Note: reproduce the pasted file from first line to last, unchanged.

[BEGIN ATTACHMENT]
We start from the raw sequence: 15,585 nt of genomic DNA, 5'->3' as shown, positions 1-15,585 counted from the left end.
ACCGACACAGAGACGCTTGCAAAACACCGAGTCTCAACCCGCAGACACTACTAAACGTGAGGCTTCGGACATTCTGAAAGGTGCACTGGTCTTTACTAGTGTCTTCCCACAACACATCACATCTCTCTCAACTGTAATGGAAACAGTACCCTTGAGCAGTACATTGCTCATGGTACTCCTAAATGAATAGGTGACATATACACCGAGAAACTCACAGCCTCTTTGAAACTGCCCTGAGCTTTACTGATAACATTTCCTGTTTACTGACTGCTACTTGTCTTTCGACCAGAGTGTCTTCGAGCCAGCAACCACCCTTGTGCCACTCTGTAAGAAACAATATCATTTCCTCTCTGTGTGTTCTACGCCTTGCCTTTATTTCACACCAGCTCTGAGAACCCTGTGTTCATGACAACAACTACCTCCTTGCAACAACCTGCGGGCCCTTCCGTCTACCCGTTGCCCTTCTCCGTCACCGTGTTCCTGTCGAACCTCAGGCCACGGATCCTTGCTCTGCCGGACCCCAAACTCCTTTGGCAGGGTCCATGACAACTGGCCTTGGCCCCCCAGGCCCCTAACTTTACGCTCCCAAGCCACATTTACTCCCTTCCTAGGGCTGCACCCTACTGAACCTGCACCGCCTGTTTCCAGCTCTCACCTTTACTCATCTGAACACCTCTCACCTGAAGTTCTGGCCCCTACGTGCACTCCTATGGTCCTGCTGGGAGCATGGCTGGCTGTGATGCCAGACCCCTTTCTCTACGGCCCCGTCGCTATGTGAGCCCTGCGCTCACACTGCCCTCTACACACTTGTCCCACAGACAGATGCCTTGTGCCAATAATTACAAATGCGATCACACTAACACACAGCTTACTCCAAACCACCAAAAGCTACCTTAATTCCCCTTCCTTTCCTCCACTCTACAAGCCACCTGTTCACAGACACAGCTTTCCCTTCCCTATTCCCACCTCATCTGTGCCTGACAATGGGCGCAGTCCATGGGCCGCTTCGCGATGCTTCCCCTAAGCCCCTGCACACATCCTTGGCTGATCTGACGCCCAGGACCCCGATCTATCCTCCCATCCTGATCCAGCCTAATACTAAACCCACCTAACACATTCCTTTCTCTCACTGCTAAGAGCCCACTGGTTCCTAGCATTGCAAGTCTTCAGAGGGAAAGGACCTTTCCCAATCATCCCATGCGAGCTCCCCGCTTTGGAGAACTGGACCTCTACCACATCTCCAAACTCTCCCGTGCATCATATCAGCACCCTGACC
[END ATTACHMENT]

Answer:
We start from the raw sequence: 15,585 nt of genomic DNA, 5'->3' as shown, positions 1-15,585 counted from the left end.
ACCGACACAGAGACGCTTGCAAAACACCGAGTCTCAACCCGCAGACACTACTAAACGTGAGGCTTCGGACATTCTGAAAGGTGCACTGGTCTTTACTAGTGTCTTCCCACAACACATCACATCTCTCTCAACTGTAATGGAAACAGTACCCTTGAGCAGTACATTGCTCATGGTACTCCTAAATGAATAGGTGACATATACACCGAGAAACTCACAGCCTCTTTGAAACTGCCCTGAGCTTTACTGATAACATTTCCTGTTTACTGACTGCTACTTGTCTTTCGACCAGAGTGTCTTCGAGCCAGCAACCACCCTTGTGCCACTCTGTAAGAAACAATATCATTTCCTCTCTGTGTGTTCTACGCCTTGCCTTTATTTCACACCAGCTCTGAGAACCCTGTGTTCATGACAACAACTACCTCCTTGCAACAACCTGCGGGCCCTTCCGTCTACCCGTTGCCCTTCTCCGTCACCGTGTTCCTGTCGAACCTCAGGCCACGGATCCTTGCTCTGCCGGACCCCAAACTCCTTTGGCAGGGTCCATGACAACTGGCCTTGGCCCCCCAGGCCCCTAACTTTACGCTCCCAAGCCACATTTACTCCCTTCCTAGGGCTGCACCCTACTGAACCTGCACCGCCTGTTTCCAGCTCTCACCTTTACTCATCTGAACACCTCTCACCTGAAGTTCTGGCCCCTACGTGCACTCCTATGGTCCTGCTGGGAGCATGGCTGGCTGTGATGCCAGACCCCTTTCTCTACGGCCCCGTCGCTATGTGAGCCCTGCGCTCACACTGCCCTCTACACACTTGTCCCACAGACAGATGCCTTGTGCCAATAATTACAAATGCGATCACACTAACACACAGCTTACTCCAAACCACCAAAAGCTACCTTAATTCCCCTTCCTTTCCTCCACTCTACAAGCCACCTGTTCACAGACACAGCTTTCCCTTCCCTATTCCCACCTCATCTGTGCCTGACAATGGGCGCAGTCCATGGGCCGCTTCGCGATGCTTCCCCTAAGCCCCTGCACACATCCTTGGCTGATCTGACGCCCAGGACCCCGATCTATCCTCCCATCCTGATCCAGCCTAATACTAAACCCACCTAACACATTCCTTTCTCTCACTGCTAAGAGCCCACTGGTTCCTAGCATTGCAAGTCTTCAGAGGGAAAGGACCTTTCCCAATCATCCCATGCGAGCTCCCCGCTTTGGAGAACTGGACCTCTACCACATCTCCAAACTCTCCCGTGCATCATATCAGCACCCTGACC